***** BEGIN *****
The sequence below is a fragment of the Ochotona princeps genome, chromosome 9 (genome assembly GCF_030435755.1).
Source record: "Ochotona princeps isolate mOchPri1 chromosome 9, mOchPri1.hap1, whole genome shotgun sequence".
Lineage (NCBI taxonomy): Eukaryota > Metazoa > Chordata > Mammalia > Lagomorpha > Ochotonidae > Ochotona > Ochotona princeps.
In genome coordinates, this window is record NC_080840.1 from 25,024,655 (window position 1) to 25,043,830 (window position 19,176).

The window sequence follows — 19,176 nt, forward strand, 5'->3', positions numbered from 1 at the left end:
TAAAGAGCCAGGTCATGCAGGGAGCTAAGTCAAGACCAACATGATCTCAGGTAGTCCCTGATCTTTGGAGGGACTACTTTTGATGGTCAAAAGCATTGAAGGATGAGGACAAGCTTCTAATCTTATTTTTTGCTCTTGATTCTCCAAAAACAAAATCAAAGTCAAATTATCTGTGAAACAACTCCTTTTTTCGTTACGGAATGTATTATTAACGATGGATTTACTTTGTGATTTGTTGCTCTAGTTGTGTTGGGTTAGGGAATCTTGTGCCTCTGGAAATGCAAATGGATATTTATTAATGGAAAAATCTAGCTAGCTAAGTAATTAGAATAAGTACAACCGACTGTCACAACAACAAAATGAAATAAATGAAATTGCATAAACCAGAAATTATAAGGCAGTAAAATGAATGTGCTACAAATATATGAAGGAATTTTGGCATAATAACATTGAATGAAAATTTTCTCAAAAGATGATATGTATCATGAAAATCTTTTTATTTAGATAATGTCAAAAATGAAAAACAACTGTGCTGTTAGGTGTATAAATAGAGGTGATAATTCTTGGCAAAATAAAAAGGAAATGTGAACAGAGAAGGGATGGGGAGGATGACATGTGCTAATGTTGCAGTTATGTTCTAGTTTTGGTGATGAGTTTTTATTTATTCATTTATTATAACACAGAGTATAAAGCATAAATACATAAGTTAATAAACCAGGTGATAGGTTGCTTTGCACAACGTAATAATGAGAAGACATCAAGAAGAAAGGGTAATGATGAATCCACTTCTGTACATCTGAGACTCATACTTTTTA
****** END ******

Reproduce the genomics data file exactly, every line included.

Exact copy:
The sequence below is a fragment of the Ochotona princeps genome, chromosome 9 (genome assembly GCF_030435755.1).
Source record: "Ochotona princeps isolate mOchPri1 chromosome 9, mOchPri1.hap1, whole genome shotgun sequence".
Lineage (NCBI taxonomy): Eukaryota > Metazoa > Chordata > Mammalia > Lagomorpha > Ochotonidae > Ochotona > Ochotona princeps.
In genome coordinates, this window is record NC_080840.1 from 25,024,655 (window position 1) to 25,043,830 (window position 19,176).

The window sequence follows — 19,176 nt, forward strand, 5'->3', positions numbered from 1 at the left end:
TAAAGAGCCAGGTCATGCAGGGAGCTAAGTCAAGACCAACATGATCTCAGGTAGTCCCTGATCTTTGGAGGGACTACTTTTGATGGTCAAAAGCATTGAAGGATGAGGACAAGCTTCTAATCTTATTTTTTGCTCTTGATTCTCCAAAAACAAAATCAAAGTCAAATTATCTGTGAAACAACTCCTTTTTTCGTTACGGAATGTATTATTAACGATGGATTTACTTTGTGATTTGTTGCTCTAGTTGTGTTGGGTTAGGGAATCTTGTGCCTCTGGAAATGCAAATGGATATTTATTAATGGAAAAATCTAGCTAGCTAAGTAATTAGAATAAGTACAACCGACTGTCACAACAACAAAATGAAATAAATGAAATTGCATAAACCAGAAATTATAAGGCAGTAAAATGAATGTGCTACAAATATATGAAGGAATTTTGGCATAATAACATTGAATGAAAATTTTCTCAAAAGATGATATGTATCATGAAAATCTTTTTATTTAGATAATGTCAAAAATGAAAAACAACTGTGCTGTTAGGTGTATAAATAGAGGTGATAATTCTTGGCAAAATAAAAAGGAAATGTGAACAGAGAAGGGATGGGGAGGATGACATGTGCTAATGTTGCAGTTATGTTCTAGTTTTGGTGATGAGTTTTTATTTATTCATTTATTATAACACAGAGTATAAAGCATAAATACATAAGTTAATAAACCAGGTGATAGGTTGCTTTGCACAACGTAATAATGAGAAGACATCAAGAAGAAAGGGTAATGATGAATCCACTTCTGTACATCTGAGACTCATACTTTTTA